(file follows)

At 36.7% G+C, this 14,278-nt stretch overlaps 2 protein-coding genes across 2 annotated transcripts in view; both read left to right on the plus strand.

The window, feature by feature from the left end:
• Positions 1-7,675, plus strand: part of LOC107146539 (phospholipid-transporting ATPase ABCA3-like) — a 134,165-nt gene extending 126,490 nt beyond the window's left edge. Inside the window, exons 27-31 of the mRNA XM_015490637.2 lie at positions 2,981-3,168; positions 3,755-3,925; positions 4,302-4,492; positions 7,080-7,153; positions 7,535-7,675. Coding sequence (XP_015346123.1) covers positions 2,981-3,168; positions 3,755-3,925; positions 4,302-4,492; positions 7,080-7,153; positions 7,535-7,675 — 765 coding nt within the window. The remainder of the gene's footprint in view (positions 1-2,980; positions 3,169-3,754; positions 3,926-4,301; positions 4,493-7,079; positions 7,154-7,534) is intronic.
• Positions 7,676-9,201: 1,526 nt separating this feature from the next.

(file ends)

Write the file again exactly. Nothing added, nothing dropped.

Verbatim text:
At 36.7% G+C, this 14,278-nt stretch overlaps 2 protein-coding genes across 2 annotated transcripts in view; both read left to right on the plus strand.

The window, feature by feature from the left end:
• Positions 1-7,675, plus strand: part of LOC107146539 (phospholipid-transporting ATPase ABCA3-like) — a 134,165-nt gene extending 126,490 nt beyond the window's left edge. Inside the window, exons 27-31 of the mRNA XM_015490637.2 lie at positions 2,981-3,168; positions 3,755-3,925; positions 4,302-4,492; positions 7,080-7,153; positions 7,535-7,675. Coding sequence (XP_015346123.1) covers positions 2,981-3,168; positions 3,755-3,925; positions 4,302-4,492; positions 7,080-7,153; positions 7,535-7,675 — 765 coding nt within the window. The remainder of the gene's footprint in view (positions 1-2,980; positions 3,169-3,754; positions 3,926-4,301; positions 4,493-7,079; positions 7,154-7,534) is intronic.
• Positions 7,676-9,201: 1,526 nt separating this feature from the next.